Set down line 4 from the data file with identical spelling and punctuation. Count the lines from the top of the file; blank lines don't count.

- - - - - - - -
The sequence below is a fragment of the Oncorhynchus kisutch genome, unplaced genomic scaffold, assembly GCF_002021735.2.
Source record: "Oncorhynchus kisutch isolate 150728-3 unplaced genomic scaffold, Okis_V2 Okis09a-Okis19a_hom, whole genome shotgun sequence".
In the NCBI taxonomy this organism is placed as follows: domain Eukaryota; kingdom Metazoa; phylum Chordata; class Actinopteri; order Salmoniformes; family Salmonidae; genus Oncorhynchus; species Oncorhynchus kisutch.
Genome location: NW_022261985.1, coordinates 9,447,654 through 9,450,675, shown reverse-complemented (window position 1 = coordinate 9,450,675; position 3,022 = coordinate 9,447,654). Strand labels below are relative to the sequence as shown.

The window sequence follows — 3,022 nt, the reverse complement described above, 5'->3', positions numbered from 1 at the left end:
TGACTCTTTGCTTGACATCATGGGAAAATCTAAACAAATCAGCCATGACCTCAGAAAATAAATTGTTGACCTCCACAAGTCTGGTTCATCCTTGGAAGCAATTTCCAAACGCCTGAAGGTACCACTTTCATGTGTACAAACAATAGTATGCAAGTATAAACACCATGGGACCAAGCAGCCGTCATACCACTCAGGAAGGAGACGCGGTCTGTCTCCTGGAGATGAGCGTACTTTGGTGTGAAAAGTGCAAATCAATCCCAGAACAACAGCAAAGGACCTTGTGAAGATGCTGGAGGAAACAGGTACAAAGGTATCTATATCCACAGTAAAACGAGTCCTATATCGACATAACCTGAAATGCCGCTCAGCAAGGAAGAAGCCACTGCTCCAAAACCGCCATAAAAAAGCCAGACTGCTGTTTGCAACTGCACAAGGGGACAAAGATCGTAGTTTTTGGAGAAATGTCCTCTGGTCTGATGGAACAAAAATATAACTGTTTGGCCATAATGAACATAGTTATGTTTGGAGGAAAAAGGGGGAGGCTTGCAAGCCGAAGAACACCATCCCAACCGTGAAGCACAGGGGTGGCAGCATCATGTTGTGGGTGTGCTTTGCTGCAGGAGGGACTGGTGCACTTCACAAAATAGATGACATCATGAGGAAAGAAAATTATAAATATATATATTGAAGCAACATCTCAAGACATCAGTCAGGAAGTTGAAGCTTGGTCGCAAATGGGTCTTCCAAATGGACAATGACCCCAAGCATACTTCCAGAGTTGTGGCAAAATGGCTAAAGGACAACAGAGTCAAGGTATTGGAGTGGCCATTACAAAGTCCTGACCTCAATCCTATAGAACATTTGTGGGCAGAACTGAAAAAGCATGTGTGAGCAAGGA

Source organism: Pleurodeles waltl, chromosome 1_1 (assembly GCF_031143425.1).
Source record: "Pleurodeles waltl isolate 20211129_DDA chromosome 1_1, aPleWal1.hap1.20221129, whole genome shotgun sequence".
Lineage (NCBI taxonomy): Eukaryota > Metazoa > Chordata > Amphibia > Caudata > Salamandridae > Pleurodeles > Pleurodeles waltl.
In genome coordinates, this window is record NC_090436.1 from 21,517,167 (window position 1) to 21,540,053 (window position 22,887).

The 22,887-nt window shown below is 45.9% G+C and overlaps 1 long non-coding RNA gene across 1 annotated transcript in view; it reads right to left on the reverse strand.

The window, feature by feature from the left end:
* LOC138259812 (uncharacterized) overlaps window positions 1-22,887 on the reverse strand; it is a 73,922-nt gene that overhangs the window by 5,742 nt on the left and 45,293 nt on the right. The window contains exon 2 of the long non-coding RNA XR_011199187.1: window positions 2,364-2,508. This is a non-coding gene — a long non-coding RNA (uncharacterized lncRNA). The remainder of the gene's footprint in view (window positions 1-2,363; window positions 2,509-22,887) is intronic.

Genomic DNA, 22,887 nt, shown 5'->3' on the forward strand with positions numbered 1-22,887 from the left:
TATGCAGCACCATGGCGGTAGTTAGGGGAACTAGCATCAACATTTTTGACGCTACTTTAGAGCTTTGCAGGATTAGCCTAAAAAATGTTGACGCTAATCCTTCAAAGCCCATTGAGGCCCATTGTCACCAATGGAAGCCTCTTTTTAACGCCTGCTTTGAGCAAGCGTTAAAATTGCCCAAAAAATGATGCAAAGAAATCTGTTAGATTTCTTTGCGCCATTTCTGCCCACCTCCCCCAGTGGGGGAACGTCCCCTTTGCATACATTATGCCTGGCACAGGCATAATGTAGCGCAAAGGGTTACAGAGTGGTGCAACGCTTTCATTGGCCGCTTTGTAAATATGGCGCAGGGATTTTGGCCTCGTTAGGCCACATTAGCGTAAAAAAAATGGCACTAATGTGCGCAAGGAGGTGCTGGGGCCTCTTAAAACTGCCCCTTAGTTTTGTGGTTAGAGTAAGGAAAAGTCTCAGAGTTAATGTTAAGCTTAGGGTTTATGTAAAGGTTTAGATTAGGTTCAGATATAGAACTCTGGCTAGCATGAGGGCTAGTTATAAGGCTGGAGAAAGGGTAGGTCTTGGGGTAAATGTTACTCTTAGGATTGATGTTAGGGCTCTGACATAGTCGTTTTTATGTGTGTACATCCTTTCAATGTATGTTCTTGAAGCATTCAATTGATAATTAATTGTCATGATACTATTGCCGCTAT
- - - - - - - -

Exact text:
Genome location: NW_022261985.1, coordinates 9,447,654 through 9,450,675, shown reverse-complemented (window position 1 = coordinate 9,450,675; position 3,022 = coordinate 9,447,654). Strand labels below are relative to the sequence as shown.